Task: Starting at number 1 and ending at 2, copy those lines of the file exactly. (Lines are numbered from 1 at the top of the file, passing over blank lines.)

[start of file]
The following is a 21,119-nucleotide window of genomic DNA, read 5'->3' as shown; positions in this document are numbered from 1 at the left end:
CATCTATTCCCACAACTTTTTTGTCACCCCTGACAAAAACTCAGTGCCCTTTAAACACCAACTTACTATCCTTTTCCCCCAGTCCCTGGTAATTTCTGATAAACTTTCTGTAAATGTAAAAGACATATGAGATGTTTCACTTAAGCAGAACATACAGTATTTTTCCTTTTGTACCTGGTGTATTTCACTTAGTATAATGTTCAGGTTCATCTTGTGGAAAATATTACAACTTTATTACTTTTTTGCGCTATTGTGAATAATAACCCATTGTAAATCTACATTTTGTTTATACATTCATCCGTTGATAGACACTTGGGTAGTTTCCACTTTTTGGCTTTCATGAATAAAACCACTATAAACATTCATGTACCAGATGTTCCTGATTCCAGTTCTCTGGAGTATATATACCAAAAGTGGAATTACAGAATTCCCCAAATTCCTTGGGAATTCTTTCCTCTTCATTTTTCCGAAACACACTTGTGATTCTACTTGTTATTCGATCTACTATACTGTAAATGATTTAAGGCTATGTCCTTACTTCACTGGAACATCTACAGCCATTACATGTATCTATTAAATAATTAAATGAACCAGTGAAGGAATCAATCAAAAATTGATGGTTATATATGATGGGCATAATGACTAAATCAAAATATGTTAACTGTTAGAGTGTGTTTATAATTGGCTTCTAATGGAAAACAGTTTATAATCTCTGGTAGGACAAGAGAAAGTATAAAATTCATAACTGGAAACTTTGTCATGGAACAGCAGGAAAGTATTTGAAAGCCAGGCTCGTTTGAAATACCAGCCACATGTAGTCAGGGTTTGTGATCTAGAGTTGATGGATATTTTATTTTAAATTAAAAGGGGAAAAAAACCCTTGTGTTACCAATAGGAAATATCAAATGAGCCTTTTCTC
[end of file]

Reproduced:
The following is a 21,119-nucleotide window of genomic DNA, read 5'->3' as shown; positions in this document are numbered from 1 at the left end:
CATCTATTCCCACAACTTTTTTGTCACCCCTGACAAAAACTCAGTGCCCTTTAAACACCAACTTACTATCCTTTTCCCCCAGTCCCTGGTAATTTCTGATAAACTTTCTGTAAATGTAAAAGACATATGAGATGTTTCACTTAAGCAGAACATACAGTATTTTTCCTTTTGTACCTGGTGTATTTCACTTAGTATAATGTTCAGGTTCATCTTGTGGAAAATATTACAACTTTATTACTTTTTTGCGCTATTGTGAATAATAACCCATTGTAAATCTACATTTTGTTTATACATTCATCCGTTGATAGACACTTGGGTAGTTTCCACTTTTTGGCTTTCATGAATAAAACCACTATAAACATTCATGTACCAGATGTTCCTGATTCCAGTTCTCTGGAGTATATATACCAAAAGTGGAATTACAGAATTCCCCAAATTCCTTGGGAATTCTTTCCTCTTCATTTTTCCGAAACACACTTGTGATTCTACTTGTTATTCGATCTACTATACTGTAAATGATTTAAGGCTATGTCCTTACTTCACTGGAACATCTACAGCCATTACATGTATCTATTAAATAATTAAATGAACCAGTGAAGGAATCAATCAAAAATTGATGGTTATATATGATGGGCATAATGACTAAATCAAAATATGTTAACTGTTAGAGTGTGTTTATAATTGGCTTCTAATGGAAAACAGTTTATAATCTCTGGTAGGACAAGAGAAAGTATAAAATTCATAACTGGAAACTTTGTCATGGAACAGCAGGAAAGTATTTGAAAGCCAGGCTCGTTTGAAATACCAGCCACATGTAGTCAGGGTTTGTGATCTAGAGTTGATGGATATTTTATTTTAAATTAAAAGGGGAAAAAAACCCTTGTGTTACCAATAGGAAATATCAAATGAGCCTTTTCTC